Before he was a writer, Bobby Lehew was a “promo punk.”

“I cut my teeth in the industry as a kid fresh out of high school, packing boxes for a fulfillment program,” he says. “I helped grow the company to $10 million in revenue—twice—the second time after a recession, and eventually became the CEO.” He left Robyn in 2016 to join commonsku as its chief content officer.

As an industry leader, he has won multiple PPAI Pyramid Awards and in his work with Robyn, was named three times to Inc. magazine’s fastest‐growing private companies in the U.S. He’s regularly been named to the #Online18 list of industry social media influencers created by PPAI President & CEO Dale Denham, MAS+.

Joining the commonsku team was an important risk for Lehew. “It wasn’t that joining commonsku was a risk, but the risk was giving myself permission to pursue something that didn’t square with a typical career plotline,” Lehew says. “The biggest risk was taking a gamble on my own skills; a risk we all take each time we advance the game.”

Lehew’s passion for content creation came later in his career. He says, “The writing emerged as I began to understand it as a creative tool in my toolbelt. Everything we do is creative communication, whether through the written word or through a merch campaign: it’s all about connecting.

“My career lines between creativity, merch, and content converged when I stopped treating art and business as two separate disciplines; they come from the same place.”

While he’s evolved as a storyteller, Lehew says he still has much to learn. “[I’ve evolved] in so many ways, and one way is that I don’t need to be a part of the story,” he says. “Through our podcast, the skucast, or our events, I’ve fallen in love with the craft of sharing other people’s journeys. My perspective has changed, too. I once thought the only story that mattered was the customer’s story. I was wrong.

“For each project in our business, you have multiple perspectives and therefore, multiple viewpoints: the client’s perspective, the distributor’s perspective, the supplier’s perspective, the recipient’s perspective, and the community/culture perspective. They each have their own version of the same story to tell. When we unpack these perspectives, we can position the right story to share in any selling situation.”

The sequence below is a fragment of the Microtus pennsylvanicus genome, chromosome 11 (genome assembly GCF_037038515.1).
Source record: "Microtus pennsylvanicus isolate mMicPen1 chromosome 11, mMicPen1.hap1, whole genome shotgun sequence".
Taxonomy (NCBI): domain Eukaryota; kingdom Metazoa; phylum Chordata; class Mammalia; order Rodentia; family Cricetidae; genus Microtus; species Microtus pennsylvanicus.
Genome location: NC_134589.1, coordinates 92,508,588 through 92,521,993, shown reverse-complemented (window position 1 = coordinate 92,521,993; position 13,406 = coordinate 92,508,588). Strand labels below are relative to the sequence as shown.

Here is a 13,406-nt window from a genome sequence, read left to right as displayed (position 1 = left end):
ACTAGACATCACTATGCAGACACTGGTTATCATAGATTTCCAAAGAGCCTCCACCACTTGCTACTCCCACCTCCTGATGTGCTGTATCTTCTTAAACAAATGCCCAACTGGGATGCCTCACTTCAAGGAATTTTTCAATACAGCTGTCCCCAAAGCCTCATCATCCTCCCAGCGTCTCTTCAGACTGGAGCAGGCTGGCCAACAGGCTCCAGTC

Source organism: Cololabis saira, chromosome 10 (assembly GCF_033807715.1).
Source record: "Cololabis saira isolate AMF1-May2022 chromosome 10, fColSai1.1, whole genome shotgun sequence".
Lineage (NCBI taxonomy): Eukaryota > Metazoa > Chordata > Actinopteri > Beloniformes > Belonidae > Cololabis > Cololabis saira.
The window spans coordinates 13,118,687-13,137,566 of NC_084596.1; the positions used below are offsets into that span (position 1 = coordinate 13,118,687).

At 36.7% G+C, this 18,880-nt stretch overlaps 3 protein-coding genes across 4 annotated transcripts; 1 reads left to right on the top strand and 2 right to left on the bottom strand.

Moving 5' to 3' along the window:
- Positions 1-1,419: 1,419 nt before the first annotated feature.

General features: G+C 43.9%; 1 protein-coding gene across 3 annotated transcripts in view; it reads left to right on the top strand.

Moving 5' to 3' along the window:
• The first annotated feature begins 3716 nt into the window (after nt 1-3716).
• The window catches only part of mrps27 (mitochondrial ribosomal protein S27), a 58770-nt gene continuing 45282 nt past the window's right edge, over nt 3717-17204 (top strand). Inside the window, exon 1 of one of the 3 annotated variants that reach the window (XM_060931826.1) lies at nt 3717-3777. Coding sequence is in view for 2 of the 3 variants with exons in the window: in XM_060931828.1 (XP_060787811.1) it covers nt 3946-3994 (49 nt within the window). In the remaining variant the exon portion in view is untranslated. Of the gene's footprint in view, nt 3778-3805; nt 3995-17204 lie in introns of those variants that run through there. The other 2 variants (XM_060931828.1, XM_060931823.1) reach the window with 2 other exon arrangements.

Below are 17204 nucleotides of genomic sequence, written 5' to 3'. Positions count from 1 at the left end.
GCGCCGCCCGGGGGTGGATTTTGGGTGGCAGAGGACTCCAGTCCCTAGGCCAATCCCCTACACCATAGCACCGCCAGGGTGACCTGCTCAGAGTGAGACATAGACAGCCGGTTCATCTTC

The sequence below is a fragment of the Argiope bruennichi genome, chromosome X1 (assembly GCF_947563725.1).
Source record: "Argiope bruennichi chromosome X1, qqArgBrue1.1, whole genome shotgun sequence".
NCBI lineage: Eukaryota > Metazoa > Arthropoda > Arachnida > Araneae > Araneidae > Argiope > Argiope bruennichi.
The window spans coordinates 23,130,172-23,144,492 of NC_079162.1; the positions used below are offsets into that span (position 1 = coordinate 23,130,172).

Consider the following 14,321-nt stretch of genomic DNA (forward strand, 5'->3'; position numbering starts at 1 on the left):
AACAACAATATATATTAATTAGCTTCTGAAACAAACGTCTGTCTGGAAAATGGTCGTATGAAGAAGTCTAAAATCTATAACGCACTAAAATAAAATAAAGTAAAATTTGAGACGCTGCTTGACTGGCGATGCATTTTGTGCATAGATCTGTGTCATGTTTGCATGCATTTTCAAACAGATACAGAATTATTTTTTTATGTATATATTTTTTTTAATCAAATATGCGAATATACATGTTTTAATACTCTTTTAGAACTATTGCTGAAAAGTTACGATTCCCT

How important is storytelling for our industry? Lehew says, “It’s potent enough to single-handedly de-commodify our industry—if we’ll use it.”

Businesses should focus on content creation, says Lehew. “Because it’s so damn rewarding. The simple truth is once you begin the hard work of building content, you’ll attract more talent, earn more clients and gain more respect as a brand and self-respect as an organization. Most people underestimate the power of their story. There’s an undeniable attraction to content done well.”

In this last year, one lesson stands out to Lehew. He says, “The extraordinary is disguised within the ordinary. Cormac McCarthy said, ‘Everything’s important,’ and he said so without a hint of irony, which I find just beautiful.”

PPB spoke with Lehew to learn more about how he communicates creatively.

My advice to someone hoping to build a distinct brand voice is… to know thyself. Arthur Schopenhauer said: “We forfeit ¾ of ourselves in order to be like other people.” Most brands, at least initially, are a reflection of the founder’s personality (Apple vs. Microsoft, for example) and the desire of their aspirational self. 

We don’t talk about it that simply, but it’s that simple. Know thyself and know thy clients. Don’t start by comparing yourself to others, that’s the wrong mirror. When you compare yourself to others you underestimate yourself and by doing so, overestimate the competition. Look within. Everything that makes you unique will come from there—from yourself, from the special work you do for clients, and from your aspiration.

I improve my skills by… doing a lot of it very poorly—and publicly—until you learn to do it well and on a regular deadline if you can. Whatever “it” is (selling, designing, writing, etc). In 2007, when Michael Joseph Winkelmann, aka Beeple, made a commitment to produce and publish a digital drawing every day, little did he know he would eventually produce over 5,000 drawings, combine them into one magnum opus, and then sell the whole thing for $69 million, the first NFT sold by Christie’s auction house. A little adds up to a lot, like pennies in a jar. In Beeple’s case: a ton of pennies in a jar.

Lately, I have been inspired by… the music of Anton Baibakov, a Ukrainian composer from Kyiv; the documentary Unstoppable: Sean Scully & the Art of Everything; Where the Heart Beats, a book about John Cage. The crazy-beautiful blue hues in the Apple TV series Severance by cinematographer Jessica Lee Gagné. And a weird little book by Jun’ichirō Tanizaki.  

Kristina Valdez is an associate editor at PPAI.